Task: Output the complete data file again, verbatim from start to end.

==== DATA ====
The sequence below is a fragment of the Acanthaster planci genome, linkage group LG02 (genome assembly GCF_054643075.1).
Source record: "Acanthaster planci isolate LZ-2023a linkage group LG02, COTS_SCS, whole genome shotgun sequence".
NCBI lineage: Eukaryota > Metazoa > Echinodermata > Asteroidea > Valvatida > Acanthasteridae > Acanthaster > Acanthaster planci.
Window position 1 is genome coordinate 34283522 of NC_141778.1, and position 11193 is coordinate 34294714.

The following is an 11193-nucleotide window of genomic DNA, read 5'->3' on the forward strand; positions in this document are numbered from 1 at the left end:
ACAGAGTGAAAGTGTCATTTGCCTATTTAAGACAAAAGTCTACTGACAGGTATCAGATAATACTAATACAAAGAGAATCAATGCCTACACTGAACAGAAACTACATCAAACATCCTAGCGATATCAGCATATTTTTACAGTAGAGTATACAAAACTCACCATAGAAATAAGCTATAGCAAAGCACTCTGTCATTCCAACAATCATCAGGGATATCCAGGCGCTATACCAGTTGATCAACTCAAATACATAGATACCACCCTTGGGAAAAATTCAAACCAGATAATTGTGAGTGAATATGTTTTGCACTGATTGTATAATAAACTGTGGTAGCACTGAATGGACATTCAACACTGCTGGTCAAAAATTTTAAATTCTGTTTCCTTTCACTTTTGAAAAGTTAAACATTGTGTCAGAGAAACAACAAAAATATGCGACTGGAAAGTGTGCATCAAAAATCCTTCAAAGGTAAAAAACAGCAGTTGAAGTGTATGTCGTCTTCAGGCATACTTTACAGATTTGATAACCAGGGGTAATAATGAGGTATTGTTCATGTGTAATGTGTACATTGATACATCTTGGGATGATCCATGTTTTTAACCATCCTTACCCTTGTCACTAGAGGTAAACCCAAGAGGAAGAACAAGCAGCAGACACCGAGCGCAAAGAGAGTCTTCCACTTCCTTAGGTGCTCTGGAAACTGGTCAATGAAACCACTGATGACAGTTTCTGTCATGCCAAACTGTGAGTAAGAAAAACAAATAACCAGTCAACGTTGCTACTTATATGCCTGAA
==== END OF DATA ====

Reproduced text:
The sequence below is a fragment of the Acanthaster planci genome, linkage group LG02 (genome assembly GCF_054643075.1).
Source record: "Acanthaster planci isolate LZ-2023a linkage group LG02, COTS_SCS, whole genome shotgun sequence".
NCBI lineage: Eukaryota > Metazoa > Echinodermata > Asteroidea > Valvatida > Acanthasteridae > Acanthaster > Acanthaster planci.
Window position 1 is genome coordinate 34283522 of NC_141778.1, and position 11193 is coordinate 34294714.

The following is an 11193-nucleotide window of genomic DNA, read 5'->3' on the forward strand; positions in this document are numbered from 1 at the left end:
ACAGAGTGAAAGTGTCATTTGCCTATTTAAGACAAAAGTCTACTGACAGGTATCAGATAATACTAATACAAAGAGAATCAATGCCTACACTGAACAGAAACTACATCAAACATCCTAGCGATATCAGCATATTTTTACAGTAGAGTATACAAAACTCACCATAGAAATAAGCTATAGCAAAGCACTCTGTCATTCCAACAATCATCAGGGATATCCAGGCGCTATACCAGTTGATCAACTCAAATACATAGATACCACCCTTGGGAAAAATTCAAACCAGATAATTGTGAGTGAATATGTTTTGCACTGATTGTATAATAAACTGTGGTAGCACTGAATGGACATTCAACACTGCTGGTCAAAAATTTTAAATTCTGTTTCCTTTCACTTTTGAAAAGTTAAACATTGTGTCAGAGAAACAACAAAAATATGCGACTGGAAAGTGTGCATCAAAAATCCTTCAAAGGTAAAAAACAGCAGTTGAAGTGTATGTCGTCTTCAGGCATACTTTACAGATTTGATAACCAGGGGTAATAATGAGGTATTGTTCATGTGTAATGTGTACATTGATACATCTTGGGATGATCCATGTTTTTAACCATCCTTACCCTTGTCACTAGAGGTAAACCCAAGAGGAAGAACAAGCAGCAGACACCGAGCGCAAAGAGAGTCTTCCACTTCCTTAGGTGCTCTGGAAACTGGTCAATGAAACCACTGATGACAGTTTCTGTCATGCCAAACTGTGAGTAAGAAAAACAAATAACCAGTCAACGTTGCTACTTATATGCCTGAA